There are other similar passages in the OT that speak of some aspect of God in highly individualized, 'dispatched', and/or personalized manner: His "Presence" (e.g. Ex 33; Is 3.8), His "Name" (e.g. Ex 23:21; 2Chrn 6,7), and His "Glory" (e.g. Ex 16, 40; I Kgs 8). These are generally understood (but not unanimously so) to refer to His Spirit as well.

WHAT IS STRIKING about all this data is that there is NO attempt to 'synthesize' this into a coherent whole--the tension within a strictly monotheistic system is simply NOT addressed. The Israelites don't try to 'wrestle' the concept to the ground, establish a logical schema for it, or even to probe the implications--they simply recognize YHWH in each of those experiences.

(It is interesting to me that the awe of encountering the Angel of YHWH did NOT stop them from engaging in some reflective work. For example, when Jacob wrestles with the Angel of YHWH in Gen 32, he is amazed that he saw 'God face to face, yet my life was spared'. And in Exodus, Moses is consistently warned that if anyone sees YHWH's face, he will die--yet Moses speaks face-to-face with YHWH frequently (cf 33.20 with 33.11). The Angel of YHWH seems to be the One who is always seen face-to-face in history, whereas YHWH Himself is never seen. A plurality-in-unity understanding makes this a little easier to understand, but their early efforts in this area stayed very pragmatic--they were still alive after confronting God!)

What emerges from this cursory study of some OT passages is a concept of a plurality of agents, that are very much God, but still somehow separate agents WITHIN God. So the Angel of YHWH seems to be the main 'external interface' with humans and the Spirit of God seems to be the main 'internal interface' with us. In other words, an Israelite would meet God 'face-to-face' in the Angel, but would be confronted with God INSIDE his thoughts by the Spirit of God.

Pushback time...

Over the years I have learned that the best way for me to stay honest with the text is to try to "shoot down" my own arguments. I try to find weak points in my data and usage thereof, and try to make counter-arguments to them. Here are the 'pushbacks' to my above arguments (cast in the voice of an antagonist.)

One final observation. IF INDEED God is a plurality-in-unity, then two of the strangest phenomena in the OT become understandable:
  1. The use of the plural noun 'elohim' for God, consistently with A SINGULAR VERB.

    This has been generally explained as a 'plural of majesty' or 'singular of intensity' . But all the related ANE cultures use the singular form "El" without a single case of 'elohim'--there are no ANE parallels to support this usage. If this incipient plurality-in-unity was either an implication of religious experience (e.g. "we experience Him as multiple-agents in One God") or simply a revelation, THEN there would be no better way to 'say it' in the text than elohim(plural)+verb(singular)! (see TWOT, s.v. 'elohim')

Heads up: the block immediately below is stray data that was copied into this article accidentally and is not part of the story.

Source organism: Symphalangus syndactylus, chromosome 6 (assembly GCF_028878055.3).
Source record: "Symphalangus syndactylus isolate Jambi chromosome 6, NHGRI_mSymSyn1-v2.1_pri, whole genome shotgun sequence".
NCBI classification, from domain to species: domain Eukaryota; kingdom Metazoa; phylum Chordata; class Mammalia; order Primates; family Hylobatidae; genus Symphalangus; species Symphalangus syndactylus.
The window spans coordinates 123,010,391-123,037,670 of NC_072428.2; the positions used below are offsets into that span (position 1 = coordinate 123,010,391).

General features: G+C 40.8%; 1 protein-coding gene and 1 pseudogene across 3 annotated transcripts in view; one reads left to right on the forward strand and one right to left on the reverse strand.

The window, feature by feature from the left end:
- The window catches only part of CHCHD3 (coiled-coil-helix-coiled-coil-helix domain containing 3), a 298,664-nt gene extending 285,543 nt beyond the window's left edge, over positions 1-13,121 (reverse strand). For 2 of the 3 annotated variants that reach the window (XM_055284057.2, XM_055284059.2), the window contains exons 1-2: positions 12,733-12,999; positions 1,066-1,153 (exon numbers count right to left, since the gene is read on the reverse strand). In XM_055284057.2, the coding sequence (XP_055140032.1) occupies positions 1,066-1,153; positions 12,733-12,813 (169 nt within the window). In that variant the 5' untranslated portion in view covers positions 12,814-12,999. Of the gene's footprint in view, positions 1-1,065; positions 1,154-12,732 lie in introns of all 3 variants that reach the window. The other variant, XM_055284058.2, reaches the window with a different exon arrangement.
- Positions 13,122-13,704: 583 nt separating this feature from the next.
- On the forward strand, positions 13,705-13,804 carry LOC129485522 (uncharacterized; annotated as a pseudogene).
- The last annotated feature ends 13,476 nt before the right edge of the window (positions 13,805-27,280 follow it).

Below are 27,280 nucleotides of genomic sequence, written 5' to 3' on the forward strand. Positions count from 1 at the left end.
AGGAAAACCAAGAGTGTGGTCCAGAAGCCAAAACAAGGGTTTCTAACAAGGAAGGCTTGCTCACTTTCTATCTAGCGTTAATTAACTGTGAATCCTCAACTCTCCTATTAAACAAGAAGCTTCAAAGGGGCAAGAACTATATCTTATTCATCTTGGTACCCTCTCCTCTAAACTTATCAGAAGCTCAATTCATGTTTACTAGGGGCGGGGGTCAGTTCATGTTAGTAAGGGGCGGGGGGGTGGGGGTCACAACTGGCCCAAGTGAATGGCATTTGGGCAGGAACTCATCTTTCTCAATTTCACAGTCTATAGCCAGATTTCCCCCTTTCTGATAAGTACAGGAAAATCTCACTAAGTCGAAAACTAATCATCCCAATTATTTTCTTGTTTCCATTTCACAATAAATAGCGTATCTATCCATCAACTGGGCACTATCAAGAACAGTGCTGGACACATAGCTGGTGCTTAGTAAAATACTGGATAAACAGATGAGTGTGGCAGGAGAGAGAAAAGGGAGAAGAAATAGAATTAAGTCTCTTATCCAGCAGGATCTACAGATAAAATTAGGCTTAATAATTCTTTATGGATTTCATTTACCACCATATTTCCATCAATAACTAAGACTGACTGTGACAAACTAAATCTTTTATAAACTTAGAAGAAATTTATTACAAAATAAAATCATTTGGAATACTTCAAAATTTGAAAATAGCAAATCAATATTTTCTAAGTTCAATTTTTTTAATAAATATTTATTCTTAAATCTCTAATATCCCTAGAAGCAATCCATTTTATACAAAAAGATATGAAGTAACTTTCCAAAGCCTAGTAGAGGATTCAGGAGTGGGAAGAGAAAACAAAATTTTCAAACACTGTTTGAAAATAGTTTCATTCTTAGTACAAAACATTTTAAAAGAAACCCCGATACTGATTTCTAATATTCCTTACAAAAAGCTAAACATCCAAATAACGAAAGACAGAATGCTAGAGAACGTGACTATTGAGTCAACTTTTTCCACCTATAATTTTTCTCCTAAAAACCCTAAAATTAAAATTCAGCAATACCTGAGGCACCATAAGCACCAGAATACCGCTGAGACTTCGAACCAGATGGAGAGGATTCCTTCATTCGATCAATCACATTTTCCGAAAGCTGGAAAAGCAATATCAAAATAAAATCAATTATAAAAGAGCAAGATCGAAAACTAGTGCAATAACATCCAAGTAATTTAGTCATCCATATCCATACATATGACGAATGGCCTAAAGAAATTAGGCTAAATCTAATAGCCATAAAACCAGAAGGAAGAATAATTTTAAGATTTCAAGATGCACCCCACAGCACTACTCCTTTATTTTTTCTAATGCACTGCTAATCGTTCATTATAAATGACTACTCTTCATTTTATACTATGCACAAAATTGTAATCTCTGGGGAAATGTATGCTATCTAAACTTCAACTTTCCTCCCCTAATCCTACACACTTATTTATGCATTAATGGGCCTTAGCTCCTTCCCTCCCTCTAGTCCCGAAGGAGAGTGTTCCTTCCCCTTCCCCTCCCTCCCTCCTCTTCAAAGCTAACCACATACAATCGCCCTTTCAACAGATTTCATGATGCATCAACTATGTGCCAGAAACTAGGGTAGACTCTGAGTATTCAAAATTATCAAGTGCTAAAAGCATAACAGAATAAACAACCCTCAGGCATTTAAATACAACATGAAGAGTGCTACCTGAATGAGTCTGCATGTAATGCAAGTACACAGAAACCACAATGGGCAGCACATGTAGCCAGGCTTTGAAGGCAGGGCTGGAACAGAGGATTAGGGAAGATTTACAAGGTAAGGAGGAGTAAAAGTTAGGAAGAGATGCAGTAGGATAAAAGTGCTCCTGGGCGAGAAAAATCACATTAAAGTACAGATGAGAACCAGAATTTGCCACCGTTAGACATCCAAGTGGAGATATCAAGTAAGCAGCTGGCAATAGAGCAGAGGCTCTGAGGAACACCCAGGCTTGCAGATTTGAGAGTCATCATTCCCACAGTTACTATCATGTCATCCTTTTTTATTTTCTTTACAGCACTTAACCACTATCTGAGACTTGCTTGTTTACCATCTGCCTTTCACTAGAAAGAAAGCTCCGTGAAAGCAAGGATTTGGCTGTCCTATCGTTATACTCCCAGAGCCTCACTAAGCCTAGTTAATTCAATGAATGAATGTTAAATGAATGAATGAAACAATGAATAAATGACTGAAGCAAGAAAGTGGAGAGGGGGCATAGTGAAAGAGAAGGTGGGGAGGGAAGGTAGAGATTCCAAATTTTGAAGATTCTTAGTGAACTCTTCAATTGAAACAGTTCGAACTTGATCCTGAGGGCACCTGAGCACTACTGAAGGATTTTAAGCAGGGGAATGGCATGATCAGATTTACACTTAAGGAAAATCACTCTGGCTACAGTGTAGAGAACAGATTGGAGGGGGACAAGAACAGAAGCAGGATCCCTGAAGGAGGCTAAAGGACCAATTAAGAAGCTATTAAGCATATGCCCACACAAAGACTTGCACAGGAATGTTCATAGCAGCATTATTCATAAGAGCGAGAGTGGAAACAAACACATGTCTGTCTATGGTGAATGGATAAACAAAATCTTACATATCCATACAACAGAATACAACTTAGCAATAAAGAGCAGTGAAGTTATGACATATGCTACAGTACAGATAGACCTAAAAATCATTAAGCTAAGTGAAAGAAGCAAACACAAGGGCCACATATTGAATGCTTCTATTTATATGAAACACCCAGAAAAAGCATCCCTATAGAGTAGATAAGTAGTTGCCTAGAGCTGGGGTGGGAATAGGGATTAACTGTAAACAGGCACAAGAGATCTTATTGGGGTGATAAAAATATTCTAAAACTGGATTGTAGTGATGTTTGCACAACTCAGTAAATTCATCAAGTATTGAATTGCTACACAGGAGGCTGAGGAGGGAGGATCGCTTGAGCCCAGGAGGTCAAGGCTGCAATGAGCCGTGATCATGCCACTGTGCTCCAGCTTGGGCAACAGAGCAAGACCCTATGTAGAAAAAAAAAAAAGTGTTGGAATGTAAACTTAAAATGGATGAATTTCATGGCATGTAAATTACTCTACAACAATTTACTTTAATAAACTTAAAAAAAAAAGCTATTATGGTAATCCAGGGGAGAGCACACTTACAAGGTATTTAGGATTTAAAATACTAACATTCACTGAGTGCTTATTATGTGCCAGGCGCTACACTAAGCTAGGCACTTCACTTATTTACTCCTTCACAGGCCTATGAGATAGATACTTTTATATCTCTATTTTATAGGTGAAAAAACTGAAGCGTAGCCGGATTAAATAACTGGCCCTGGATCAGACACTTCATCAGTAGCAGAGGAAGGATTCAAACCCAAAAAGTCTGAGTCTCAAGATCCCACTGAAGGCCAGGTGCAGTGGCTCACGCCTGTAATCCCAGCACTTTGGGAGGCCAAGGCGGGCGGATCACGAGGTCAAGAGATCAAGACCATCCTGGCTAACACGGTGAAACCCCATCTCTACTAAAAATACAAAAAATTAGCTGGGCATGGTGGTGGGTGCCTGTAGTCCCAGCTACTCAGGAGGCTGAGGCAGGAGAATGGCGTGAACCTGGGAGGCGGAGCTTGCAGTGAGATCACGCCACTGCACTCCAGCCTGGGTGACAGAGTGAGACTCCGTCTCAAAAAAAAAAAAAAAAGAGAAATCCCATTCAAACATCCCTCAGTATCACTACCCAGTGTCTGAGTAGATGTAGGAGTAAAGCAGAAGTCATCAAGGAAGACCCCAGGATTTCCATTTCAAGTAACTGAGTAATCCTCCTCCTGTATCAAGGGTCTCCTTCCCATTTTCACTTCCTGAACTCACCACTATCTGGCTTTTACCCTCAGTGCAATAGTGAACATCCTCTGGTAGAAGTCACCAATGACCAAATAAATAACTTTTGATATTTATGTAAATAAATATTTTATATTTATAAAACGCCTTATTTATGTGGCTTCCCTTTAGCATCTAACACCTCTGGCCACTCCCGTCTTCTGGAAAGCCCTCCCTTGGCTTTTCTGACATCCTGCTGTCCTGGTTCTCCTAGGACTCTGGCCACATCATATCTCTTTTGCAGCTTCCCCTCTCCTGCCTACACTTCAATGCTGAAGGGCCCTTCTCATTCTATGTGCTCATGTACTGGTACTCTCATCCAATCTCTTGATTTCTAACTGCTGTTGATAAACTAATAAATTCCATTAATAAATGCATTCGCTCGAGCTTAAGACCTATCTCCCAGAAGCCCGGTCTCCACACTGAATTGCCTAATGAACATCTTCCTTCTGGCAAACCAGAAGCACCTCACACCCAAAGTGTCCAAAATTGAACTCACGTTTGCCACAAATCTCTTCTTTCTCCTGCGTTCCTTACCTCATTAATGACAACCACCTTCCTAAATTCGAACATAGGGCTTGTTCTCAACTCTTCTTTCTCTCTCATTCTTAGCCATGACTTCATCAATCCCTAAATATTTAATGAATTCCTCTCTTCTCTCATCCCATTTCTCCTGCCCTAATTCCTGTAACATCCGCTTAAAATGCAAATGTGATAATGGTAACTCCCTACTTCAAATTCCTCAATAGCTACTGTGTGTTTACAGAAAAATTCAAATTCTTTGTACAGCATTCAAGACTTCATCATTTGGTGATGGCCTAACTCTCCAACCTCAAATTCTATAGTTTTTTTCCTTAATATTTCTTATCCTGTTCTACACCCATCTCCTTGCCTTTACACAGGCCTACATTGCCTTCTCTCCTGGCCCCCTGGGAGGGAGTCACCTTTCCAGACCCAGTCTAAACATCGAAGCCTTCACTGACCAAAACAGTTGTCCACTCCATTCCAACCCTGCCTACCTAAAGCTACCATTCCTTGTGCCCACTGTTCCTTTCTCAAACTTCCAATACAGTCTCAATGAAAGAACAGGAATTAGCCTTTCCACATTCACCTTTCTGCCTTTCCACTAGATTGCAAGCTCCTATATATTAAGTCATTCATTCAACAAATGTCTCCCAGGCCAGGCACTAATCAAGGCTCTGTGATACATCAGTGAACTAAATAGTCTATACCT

2. The use of the "composite unity" word for 'one' in the Shema of Deut 6.4-5.

    This is the famous Shema: "Hear, O Israel: The LORD our God, the LORD is one." There are two words for 'one' in Biblical Hebrew: 'ehad (composite unity--one made up of parts) and yahidh (uniqueness-only one of its kind). This verse is sometimes used by groups within the Jewish tradition to asset the numerical unity of God, over against what they perceive as a 'Christian' notion of plurality-in-unity. (Which I have been arguing for hours and hours is a Jewish issue too!). But this verse actually does the opposite. Instead of using yahidh, which MIGHT be of some support to their position, it uses 'EHAD, which lends itself to the plurality position. Consider just two passages in which EHAD is used:

    This composite unity attribution to God would otherwise be just another OT linguistic enigma, but in light of the OT data we have already studied, we can turn it into another OT THEOLOGICAL enigma!--Plurality within Unity!

My main point of this section on the OT is this: the issue of 'trinity' or plurality-within-unity is very much an issue in the OT. Traditional Judaism, which would take these passages in a conservative manner, would have the SAME SIZE 'problem' as Christians would, with respect to monotheism.

[Granted, the NT difficulty of calling a man "God" is a DIFFERENT challenge than calling three 'supernatural' figures (YHWH, Angel of YHWH, Spirit of YHWH) all "God", and THAT issue will be addressed in my analysis of the messianic prophecies. Although strictly speaking, it is just as blasphemous to call a angel 'God' if he is not, as it is to call a man 'God' if he is not. But it is sufficient to the point herein to acknowledge that the TRINITY concept itself is not "escaped" by simply abandoning the Judeo-Christian scriptures in favor of the Judeo- Scriptures only.]

Go to Part Two, Trinity in the NT (not done yet)